Developed by Naughty Dog
Published by Sony
Rated M for Mature
Available exclusively for PS3 (reviewed)
Naughty Dog’s The Last of Us was praised at this year’s E3 as one of the most critically acclaimed games over the last couple of years, and it is easy to see why everyone really likes the game, with its amazing animations that give the characters a realistic nature and brings them to life before your very eyes. You then have an intricately complex story where characters do things just to do them without any rhyme or reason on top of a climax that tries to avoid placing a judgment on who is right or wrong. These are all elements that are not often found in video games today, and Naughty Dog did once again what it does best – making the most interactive drama possible within a video game world.
The Last of Us tries so very hard to be all the things that other games aren’t that it forgets to do some of the things that have proven to work so great in them. It is hard to overlook how the game manages its female characters. The story is supposed to center around the amazing relationship between an older male and that of a younger 14-year-old girl. Players are able to control Ellie but only as more of a aide to Joel or as a secondary. The story mostly revolves around Joel, but those brief moments when you are able to play as Ellie are some of the most interesting aspects of the game. I could relate to Ellie, and I would have loved to see her in a more prominent role within this beautifully complex world.
The story of The Last of Us focuses on a world that was decimated by a fungal infection, and we enter a few years after this event with people hanging on to what humanity is left within quarantined military zones. Our main protagonist is Joel, a grizzly-faced older man who has become hardened from his years of struggling to survive on the open roads. He later meets up with the young Ellie, who was born after the outbreak occurred, and their relationship is the defining point of the game. The characters’ expressive faces are only further enhanced by the amazing voice acting within the game and the beautifully composed score. You find yourself attached to these characters emotionally, and this is what makes the game so amazing.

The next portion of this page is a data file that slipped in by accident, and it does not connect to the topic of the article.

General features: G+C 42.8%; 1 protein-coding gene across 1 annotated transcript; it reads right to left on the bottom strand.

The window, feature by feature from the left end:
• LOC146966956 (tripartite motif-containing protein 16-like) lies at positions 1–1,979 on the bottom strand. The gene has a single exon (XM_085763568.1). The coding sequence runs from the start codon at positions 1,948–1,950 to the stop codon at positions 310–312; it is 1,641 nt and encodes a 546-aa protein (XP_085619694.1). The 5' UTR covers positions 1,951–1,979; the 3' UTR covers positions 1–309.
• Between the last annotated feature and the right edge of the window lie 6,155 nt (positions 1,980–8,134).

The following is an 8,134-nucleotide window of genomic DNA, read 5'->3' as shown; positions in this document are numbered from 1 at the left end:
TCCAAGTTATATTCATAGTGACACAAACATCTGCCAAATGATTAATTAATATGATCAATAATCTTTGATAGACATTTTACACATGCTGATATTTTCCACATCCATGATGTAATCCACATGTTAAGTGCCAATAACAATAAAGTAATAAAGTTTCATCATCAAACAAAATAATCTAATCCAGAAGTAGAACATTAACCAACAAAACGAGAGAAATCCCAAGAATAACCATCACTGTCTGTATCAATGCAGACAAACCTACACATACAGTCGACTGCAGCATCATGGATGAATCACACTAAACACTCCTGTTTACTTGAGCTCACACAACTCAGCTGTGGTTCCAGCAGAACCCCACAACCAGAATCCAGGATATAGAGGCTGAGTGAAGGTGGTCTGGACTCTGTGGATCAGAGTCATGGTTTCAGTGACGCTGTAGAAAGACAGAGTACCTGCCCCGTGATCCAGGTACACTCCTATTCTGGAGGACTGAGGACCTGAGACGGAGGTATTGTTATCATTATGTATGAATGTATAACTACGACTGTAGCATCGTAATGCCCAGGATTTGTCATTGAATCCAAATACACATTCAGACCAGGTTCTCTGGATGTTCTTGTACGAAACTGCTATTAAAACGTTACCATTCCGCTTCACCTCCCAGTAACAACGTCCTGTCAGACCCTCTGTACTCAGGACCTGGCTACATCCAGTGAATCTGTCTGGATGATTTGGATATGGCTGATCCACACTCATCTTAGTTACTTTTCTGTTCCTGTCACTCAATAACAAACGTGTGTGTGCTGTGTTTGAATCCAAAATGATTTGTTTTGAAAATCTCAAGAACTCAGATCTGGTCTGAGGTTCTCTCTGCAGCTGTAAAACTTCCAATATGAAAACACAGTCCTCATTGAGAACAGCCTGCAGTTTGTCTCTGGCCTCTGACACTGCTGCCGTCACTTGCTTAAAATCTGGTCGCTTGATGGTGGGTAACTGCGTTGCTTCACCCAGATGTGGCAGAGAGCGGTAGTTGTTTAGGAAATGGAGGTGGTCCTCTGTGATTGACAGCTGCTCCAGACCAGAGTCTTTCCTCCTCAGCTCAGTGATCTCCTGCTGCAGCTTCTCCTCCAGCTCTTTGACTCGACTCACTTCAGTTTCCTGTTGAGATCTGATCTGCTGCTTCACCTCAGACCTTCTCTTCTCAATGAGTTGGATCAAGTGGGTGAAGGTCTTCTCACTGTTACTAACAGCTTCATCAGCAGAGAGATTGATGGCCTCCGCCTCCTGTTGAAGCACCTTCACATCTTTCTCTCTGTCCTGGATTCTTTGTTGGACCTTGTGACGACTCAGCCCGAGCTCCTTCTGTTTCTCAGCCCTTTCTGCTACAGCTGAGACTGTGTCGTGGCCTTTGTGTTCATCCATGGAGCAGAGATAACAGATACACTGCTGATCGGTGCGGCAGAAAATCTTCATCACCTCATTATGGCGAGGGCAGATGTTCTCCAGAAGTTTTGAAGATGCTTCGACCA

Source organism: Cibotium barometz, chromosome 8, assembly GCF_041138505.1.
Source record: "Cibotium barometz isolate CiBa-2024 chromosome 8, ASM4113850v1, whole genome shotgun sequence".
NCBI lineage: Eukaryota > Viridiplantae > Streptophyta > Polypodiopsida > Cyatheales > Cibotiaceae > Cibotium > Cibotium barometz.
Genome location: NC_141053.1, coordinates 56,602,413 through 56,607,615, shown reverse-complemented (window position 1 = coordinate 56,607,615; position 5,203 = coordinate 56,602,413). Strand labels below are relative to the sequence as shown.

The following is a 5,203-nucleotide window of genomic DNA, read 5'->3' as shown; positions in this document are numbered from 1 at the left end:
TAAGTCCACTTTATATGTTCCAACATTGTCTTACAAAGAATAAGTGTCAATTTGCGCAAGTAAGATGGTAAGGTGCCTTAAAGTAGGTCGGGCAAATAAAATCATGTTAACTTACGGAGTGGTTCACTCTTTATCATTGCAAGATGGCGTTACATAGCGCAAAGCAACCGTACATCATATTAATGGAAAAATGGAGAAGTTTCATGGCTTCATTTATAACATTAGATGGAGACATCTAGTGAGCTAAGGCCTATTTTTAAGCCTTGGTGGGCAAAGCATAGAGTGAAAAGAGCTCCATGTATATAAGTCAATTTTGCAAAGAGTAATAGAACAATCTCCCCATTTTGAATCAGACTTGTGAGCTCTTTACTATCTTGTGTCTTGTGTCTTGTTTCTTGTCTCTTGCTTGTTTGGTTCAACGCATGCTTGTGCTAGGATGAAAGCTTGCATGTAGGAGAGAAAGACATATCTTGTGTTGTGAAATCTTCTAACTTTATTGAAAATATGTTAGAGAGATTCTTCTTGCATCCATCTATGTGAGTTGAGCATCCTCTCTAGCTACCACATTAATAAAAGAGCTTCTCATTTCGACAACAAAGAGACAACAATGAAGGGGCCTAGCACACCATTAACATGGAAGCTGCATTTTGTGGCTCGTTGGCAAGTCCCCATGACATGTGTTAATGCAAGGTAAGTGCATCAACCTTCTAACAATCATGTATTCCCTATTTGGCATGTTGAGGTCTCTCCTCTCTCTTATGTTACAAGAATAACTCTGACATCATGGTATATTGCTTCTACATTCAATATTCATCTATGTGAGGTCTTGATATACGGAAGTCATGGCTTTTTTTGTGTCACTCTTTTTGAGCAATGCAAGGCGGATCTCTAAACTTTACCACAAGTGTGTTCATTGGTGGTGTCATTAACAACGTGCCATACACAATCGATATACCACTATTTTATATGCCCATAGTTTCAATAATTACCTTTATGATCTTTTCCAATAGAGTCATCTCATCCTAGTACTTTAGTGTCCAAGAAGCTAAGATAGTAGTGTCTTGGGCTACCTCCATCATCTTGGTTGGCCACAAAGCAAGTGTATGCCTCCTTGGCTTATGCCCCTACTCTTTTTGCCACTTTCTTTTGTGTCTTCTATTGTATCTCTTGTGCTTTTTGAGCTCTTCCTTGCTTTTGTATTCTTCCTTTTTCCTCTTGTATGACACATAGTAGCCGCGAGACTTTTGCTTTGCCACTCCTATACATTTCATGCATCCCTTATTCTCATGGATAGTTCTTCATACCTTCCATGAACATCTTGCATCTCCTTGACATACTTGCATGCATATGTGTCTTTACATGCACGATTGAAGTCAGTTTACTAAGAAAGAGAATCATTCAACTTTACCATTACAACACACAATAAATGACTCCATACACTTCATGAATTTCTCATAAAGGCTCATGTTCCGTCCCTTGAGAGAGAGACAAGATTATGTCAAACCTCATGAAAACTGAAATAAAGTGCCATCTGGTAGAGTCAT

Joel and Ellie have their flaws and qualities that make them a perfect pair. Ellie’s goofy sense of humor manages to break down the harden exterior of Joel, and he begins to connect with her. The game’s narrative is as equally impressive as its characters. It never strays from the concept that this is a world where you must fight or die. The infected are not your only threat in this new world, but also other humans. A bleak world has turned those who have survived into savage beasts looking to do anything to live. Combat is something you try to avoid in The Last of Us, as using stealth is a way to reserve resources and move on with your journey unscathed. All of the infected require different methods to defeat them, and you can often feel overwhelmed. Combat can get incredibly brutal and bloody–but, yet again, this is what this new decimated world requires.
The Last of Us is over 15 hours of gameplay that allows players to mix and match how they fight and survive. Ellie is very helpful during combat as she can shout out the positions of enemies for you to prepare your combat strategies. Overall, she is a very smart AI, more so than in most games today. As you progress through the game, players will have to solve intricate puzzles in order to mix things up or explore abandoned buildings for supplies. In the end, The Last of Us manages to tell a powerful story through immersive gameplay and multifaceted characters. All in all, The Last of Us is a masterfully designed game and is one of the best games to ever come out of Naughty Dog.
The game is available NOW. To learn more, visit the official The Last of Us website.
4 1/2 out of 5